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The Man in the [Man of Steel] Mask: Clark Kent vs. Superman as "Real"


While going through some old stuff I recently uncovered, I found this old essay I wrote for a class in my undergrad days…probably 2002 or so. Figured I’d share it on this blog, as it’s at least some “new” content, and I’ve obviously not been posting much lately.

A lot has changed in the intervening years since this was written–including the fact that the Superman in the comics today is NOT the same Superman referenced throughout this essay (as of 2006 and the end of Infinite Crisis).

As I formatted this to post, I spotted a bunch of glaring errors and issues…but left ’em in here, to maintain the integrity of the original document. And…this could become a monster of a project if I were to play editor to my 8-9-years-younger self. 

In Superman comics since 1986, Superman’s identity has been changed—most notably in the portrayal of the Clark Kent portion as “true” while Superman is portrayed as a “mask.” Despite nearly sixteen years since the change, this portrayal of the character has had little impact on the way he is seen. Many people—fans, scholars, and the general public—see Superman as the “real” character while Clark is the fiction. “Superman differs from his predecessors in science fiction by being able to exist within society by disguising himself as the self-deprecating and mild-mannered Clark Kent. It is the Kent alter ego that is supposedly a fiction, while the Superman personality is taken as real.” (Thomas Andrae “From Menace to Messiah” 1987.) Using the Superman comics themselves, I will show Clark Kent as the primary character while Superman is the mask.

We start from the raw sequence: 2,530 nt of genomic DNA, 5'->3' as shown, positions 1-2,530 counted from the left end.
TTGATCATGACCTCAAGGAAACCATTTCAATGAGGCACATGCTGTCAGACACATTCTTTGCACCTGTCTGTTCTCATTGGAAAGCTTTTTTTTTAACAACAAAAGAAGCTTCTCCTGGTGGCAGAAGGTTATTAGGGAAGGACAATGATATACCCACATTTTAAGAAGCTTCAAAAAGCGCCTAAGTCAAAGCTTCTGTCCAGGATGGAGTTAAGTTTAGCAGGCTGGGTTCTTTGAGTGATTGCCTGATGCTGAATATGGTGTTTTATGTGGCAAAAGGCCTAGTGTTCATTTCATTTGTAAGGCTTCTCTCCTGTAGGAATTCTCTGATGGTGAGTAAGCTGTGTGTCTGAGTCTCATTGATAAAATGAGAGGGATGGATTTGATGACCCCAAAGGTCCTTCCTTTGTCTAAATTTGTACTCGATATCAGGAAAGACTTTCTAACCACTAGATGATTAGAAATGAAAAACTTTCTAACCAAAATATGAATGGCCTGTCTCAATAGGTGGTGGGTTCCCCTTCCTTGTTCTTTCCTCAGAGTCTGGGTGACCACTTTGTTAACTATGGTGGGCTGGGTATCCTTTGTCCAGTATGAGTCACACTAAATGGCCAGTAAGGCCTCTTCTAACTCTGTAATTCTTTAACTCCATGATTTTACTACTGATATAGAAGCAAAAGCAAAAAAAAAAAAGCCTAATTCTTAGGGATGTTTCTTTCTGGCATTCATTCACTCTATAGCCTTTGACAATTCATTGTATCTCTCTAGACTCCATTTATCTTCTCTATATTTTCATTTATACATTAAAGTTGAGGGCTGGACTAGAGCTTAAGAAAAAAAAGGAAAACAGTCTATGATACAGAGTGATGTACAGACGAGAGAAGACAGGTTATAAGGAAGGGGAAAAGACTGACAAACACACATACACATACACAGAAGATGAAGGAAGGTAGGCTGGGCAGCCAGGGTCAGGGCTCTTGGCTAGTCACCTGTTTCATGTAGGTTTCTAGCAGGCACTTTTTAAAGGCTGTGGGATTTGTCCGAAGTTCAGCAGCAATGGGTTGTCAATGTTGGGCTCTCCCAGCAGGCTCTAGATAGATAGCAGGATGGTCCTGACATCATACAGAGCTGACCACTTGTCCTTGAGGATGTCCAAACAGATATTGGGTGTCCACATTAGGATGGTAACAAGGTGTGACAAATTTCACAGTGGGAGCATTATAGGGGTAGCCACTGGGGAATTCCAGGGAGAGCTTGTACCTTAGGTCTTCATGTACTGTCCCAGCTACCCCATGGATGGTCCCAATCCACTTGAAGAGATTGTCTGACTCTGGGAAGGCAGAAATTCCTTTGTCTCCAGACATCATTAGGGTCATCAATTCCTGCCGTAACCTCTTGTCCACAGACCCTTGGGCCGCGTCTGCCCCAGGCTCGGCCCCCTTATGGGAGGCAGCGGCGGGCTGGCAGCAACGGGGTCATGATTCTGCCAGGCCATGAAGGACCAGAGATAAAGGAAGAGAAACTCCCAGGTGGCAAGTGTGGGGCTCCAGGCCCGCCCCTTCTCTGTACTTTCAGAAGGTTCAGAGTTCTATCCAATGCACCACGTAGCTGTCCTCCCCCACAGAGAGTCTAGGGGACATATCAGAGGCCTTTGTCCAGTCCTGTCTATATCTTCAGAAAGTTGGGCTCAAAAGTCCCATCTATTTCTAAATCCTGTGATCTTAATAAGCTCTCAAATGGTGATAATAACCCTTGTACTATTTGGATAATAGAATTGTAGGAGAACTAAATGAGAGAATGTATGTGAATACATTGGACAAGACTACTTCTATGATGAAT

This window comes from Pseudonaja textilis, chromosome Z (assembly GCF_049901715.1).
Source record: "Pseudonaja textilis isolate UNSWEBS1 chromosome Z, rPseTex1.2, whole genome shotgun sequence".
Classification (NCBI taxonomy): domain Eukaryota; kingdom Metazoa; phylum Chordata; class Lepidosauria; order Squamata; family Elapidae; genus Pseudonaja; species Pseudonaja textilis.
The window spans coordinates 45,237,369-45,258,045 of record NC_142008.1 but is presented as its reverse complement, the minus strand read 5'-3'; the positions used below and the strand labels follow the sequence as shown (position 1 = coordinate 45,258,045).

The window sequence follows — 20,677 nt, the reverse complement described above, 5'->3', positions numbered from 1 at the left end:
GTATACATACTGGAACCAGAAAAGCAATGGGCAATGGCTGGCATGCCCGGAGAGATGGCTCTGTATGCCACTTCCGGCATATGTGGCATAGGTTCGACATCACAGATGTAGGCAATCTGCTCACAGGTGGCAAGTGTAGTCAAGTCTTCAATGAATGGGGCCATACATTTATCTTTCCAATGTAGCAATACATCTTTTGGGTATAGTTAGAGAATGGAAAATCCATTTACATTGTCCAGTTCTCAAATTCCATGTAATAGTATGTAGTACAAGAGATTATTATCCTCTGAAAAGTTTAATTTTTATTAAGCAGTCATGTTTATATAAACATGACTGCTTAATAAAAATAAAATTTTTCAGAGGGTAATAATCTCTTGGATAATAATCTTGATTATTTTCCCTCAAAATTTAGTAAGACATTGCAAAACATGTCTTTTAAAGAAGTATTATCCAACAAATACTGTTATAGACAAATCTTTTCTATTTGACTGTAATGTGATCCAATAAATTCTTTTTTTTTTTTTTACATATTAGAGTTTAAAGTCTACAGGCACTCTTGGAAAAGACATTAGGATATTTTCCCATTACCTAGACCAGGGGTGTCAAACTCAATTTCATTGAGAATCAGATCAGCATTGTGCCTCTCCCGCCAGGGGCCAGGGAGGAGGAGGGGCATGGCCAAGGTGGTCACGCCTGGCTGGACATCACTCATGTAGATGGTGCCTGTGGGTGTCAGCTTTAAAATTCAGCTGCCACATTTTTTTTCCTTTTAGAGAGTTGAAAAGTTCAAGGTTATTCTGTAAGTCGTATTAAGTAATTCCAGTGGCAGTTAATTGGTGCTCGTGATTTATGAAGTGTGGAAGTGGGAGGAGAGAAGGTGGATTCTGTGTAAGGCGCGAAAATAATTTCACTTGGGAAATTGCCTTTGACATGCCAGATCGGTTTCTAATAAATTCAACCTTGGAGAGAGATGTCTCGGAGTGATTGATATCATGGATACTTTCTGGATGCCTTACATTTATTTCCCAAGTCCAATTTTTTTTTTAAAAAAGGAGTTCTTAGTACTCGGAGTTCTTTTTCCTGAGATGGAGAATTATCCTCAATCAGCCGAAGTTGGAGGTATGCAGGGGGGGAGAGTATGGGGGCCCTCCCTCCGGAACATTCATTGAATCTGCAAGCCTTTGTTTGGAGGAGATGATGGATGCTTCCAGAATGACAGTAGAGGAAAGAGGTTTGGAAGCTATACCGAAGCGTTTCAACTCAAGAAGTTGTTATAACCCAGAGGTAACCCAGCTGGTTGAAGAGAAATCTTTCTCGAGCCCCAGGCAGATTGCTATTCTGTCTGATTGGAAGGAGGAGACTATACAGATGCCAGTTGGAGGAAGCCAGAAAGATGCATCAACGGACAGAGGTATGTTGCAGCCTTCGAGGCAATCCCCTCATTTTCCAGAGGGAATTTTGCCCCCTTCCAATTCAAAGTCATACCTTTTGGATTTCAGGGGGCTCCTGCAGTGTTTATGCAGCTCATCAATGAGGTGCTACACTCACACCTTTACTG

In the essay “The Good, the Bad, and the Oedipal” (1987), Lester Roebuck suggests that “The Man of Steel’s heroic stature depends on his ability to keep the Clark Kent portion of his psyche carefully segregated.” I believe that it is actually the maintaining of his Clark Kent psyche that allows for the heroic stature of Superman. Raised as Clark Kent from birth by adoptive parents Jonathan and Martha Kent, and instilled with a sense of American values inherited from them, Superman as a hero is merely Clark Kent in a costume. In The Death of Superman (1993), this is explicitly stated: “The raised him to be a hero…to know the value of sacrifice. To know the value of life.” In World Without a Superman (1993), the reader is shown a flashback to Jonathan talking with a young Clark, and Clark explains “You’re the one who taught me how to care!” Additionally, in 1986’s Man of Steel, after revealing to Clark the rocket that brought him to earth, Jonathan tells him “Whatever this thing really is, wherever you came from, you’re our son now. You’re an American citizen–and that means you’ve got responsibilities.” When Clark prepares to leave Smallville, he shows acceptance of parental guidance when he tells Martha “After all the times you and he have talked to me over the years . . . You told me all those times that I should never use my special abilities to make myself better than other people–to make other people feel useless . . . It’s time for me to face my responsibilities.” With that, Clark began several years of secretly helping others, before he was discovered. He worked in secret, seeking no glory or fame for himself, simply wanting to help his fellow man, as his parents had taught him to do.